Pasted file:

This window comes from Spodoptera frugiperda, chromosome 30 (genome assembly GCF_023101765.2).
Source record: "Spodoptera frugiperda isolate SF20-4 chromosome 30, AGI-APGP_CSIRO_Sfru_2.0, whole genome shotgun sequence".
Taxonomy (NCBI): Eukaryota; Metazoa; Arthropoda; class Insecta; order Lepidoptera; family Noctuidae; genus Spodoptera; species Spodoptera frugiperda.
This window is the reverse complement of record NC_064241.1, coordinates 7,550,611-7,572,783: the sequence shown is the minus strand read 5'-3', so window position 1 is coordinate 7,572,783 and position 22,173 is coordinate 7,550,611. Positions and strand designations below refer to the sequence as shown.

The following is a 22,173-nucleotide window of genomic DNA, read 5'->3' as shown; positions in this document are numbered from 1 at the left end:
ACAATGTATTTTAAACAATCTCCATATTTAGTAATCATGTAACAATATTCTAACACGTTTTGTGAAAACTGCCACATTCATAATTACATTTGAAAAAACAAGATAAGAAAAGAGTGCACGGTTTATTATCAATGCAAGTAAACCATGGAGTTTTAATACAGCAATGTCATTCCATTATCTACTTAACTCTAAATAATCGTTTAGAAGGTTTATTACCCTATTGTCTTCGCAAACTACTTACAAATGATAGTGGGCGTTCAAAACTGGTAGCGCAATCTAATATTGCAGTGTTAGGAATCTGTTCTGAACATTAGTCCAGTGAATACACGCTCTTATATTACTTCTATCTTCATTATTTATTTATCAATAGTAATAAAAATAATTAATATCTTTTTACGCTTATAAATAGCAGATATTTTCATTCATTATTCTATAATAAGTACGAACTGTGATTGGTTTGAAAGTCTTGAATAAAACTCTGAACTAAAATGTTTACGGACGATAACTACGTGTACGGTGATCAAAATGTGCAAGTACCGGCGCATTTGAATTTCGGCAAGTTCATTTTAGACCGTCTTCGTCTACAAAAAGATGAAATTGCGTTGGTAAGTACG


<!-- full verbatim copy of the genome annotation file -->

This window comes from Spodoptera frugiperda, chromosome 30 (genome assembly GCF_023101765.2).
Source record: "Spodoptera frugiperda isolate SF20-4 chromosome 30, AGI-APGP_CSIRO_Sfru_2.0, whole genome shotgun sequence".
Taxonomy (NCBI): Eukaryota; Metazoa; Arthropoda; class Insecta; order Lepidoptera; family Noctuidae; genus Spodoptera; species Spodoptera frugiperda.
This window is the reverse complement of record NC_064241.1, coordinates 7,550,611-7,572,783: the sequence shown is the minus strand read 5'-3', so window position 1 is coordinate 7,572,783 and position 22,173 is coordinate 7,550,611. Positions and strand designations below refer to the sequence as shown.

The following is a 22,173-nucleotide window of genomic DNA, read 5'->3' as shown; positions in this document are numbered from 1 at the left end:
ACAATGTATTTTAAACAATCTCCATATTTAGTAATCATGTAACAATATTCTAACACGTTTTGTGAAAACTGCCACATTCATAATTACATTTGAAAAAACAAGATAAGAAAAGAGTGCACGGTTTATTATCAATGCAAGTAAACCATGGAGTTTTAATACAGCAATGTCATTCCATTATCTACTTAACTCTAAATAATCGTTTAGAAGGTTTATTACCCTATTGTCTTCGCAAACTACTTACAAATGATAGTGGGCGTTCAAAACTGGTAGCGCAATCTAATATTGCAGTGTTAGGAATCTGTTCTGAACATTAGTCCAGTGAATACACGCTCTTATATTACTTCTATCTTCATTATTTATTTATCAATAGTAATAAAAATAATTAATATCTTTTTACGCTTATAAATAGCAGATATTTTCATTCATTATTCTATAATAAGTACGAACTGTGATTGGTTTGAAAGTCTTGAATAAAACTCTGAACTAAAATGTTTACGGACGATAACTACGTGTACGGTGATCAAAATGTGCAAGTACCGGCGCATTTGAATTTCGGCAAGTTCATTTTAGACCGTCTTCGTCTACAAAAAGATGAAATTGCGTTGGTAAGTACG